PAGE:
Planning Ahead for 2018
With the end of the calendar year drawing near, this is a good time for employers to conduct a year-end review to make sure their benefit plans are up-to-date and operating in compliance with the law. In addition, the end of the year brings a number of important deadlines. To assist you with your year-end projects, this newsletter provides a summary of some important dates and new developments:
Important Reminders for 2017
- Some (but not all) of the benefit limits will increase for 2018, so your payroll and recordkeeping systems will need to be updated. A table setting forth the 2017 and 2018 IRS limits appears at the end of this newsletter.
- If you have participant-directed investments and utilize a “Qualified Default Investment Alternative” (“QDIA”) for “default” investments, you should provide your default investment informational notice by December 1, 2017 if you have a calendar year plan year. Your plan recordkeeper generally will assist you in preparing the notice and coordinating its distribution.
- If you have a “safe harbor” 401(k) or 403(b) plan or want to adopt a safe harbor structure for 2018, you must provide your annual notice by December 1, 2017 if you have a calendar year plan year. This applies regardless of whether you are using a traditional safe harbor or an automatic enrollment safe harbor. Make sure the notice includes a warning that the employer retains the right to reduce or eliminate safe harbor contributions, in order to preserve this ability for you if you need it.
- If you have an automatic enrollment 401(k) or 403(b) plan, regardless of whether it is a “safe harbor” plan, you must provide your automatic enrollment annual notice by December 1, 2017 if you have a calendar year plan year.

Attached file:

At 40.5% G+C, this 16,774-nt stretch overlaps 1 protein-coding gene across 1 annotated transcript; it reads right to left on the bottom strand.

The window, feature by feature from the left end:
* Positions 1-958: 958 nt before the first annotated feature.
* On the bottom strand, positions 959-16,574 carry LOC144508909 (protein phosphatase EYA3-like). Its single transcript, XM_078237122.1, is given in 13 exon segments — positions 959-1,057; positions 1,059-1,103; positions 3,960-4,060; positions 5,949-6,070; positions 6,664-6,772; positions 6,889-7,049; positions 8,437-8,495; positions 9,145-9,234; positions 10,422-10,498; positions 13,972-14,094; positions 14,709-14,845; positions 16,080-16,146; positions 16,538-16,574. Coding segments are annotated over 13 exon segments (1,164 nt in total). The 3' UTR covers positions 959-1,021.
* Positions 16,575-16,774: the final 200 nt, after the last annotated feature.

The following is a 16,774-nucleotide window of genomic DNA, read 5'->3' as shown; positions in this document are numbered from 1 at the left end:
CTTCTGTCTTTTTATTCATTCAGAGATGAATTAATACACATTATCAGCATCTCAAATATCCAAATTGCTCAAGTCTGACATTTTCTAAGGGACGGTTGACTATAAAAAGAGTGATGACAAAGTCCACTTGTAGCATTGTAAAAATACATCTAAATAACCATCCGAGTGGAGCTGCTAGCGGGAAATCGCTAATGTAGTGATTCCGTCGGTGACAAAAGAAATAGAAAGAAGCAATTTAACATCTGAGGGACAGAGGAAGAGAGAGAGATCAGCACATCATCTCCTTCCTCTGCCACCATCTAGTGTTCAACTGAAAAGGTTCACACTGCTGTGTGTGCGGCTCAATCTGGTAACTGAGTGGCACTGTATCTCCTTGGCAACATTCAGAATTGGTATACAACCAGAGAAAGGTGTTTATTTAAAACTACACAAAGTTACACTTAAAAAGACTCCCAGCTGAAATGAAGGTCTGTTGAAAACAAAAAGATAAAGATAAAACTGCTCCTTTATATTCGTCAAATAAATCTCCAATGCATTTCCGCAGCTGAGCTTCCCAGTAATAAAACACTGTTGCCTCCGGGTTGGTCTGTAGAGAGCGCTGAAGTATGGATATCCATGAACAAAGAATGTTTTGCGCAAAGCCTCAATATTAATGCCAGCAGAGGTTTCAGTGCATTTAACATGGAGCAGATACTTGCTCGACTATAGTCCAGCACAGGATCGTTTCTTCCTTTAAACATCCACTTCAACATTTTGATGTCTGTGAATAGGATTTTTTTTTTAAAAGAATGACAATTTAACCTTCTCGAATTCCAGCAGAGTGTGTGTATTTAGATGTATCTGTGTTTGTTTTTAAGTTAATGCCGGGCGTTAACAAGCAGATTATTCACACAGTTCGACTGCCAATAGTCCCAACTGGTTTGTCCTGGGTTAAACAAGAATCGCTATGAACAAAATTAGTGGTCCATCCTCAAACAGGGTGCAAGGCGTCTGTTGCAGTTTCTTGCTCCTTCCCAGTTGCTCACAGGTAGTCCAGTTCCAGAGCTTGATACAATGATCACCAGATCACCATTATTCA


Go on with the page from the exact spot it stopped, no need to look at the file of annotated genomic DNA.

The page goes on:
- Participant-directed defined contribution plans must provide annual notices regarding plan expenses and investments. Plans should be sure they have met that obligation; the deadline will vary depending on the timing the plan has established. Disclosures must be provided no more than 14 months after the previous year’s fee disclosure.
- If you want to make any amendments to your qualified retirement plan, you may need to adopt them before the end of the current plan year. Generally, an amendment to a qualified retirement plan that takes effect during a plan year must be adopted before the end of the plan year, unless Congress or the IRS has granted an extension.
- Certain amendments necessary to reflect the IRS’s regulations on bifurcated distributions (i.e., distributions paid partly in the form of a lump sum or other form of payment subject to Section 417(e) of the Code and partly in the form of an annuity) are due by December 31, 2017.
- Some amendments must be in place before the desired effective date (for example, if you are changing your contribution structure, an advance amendment may be required).
- Changing a 401(k) or 403(b) plan to or from a “safe harbor” structure usually requires an amendment in advance of the start of the plan year, and certain changes to those plans cannot be made after the start of the year. If you have one of these plans, it is important to plan ahead.
- Adding an automatic enrollment feature to a 401(k) or 403(b) plan may also require an amendment before the start of the plan year.
- Benefit statements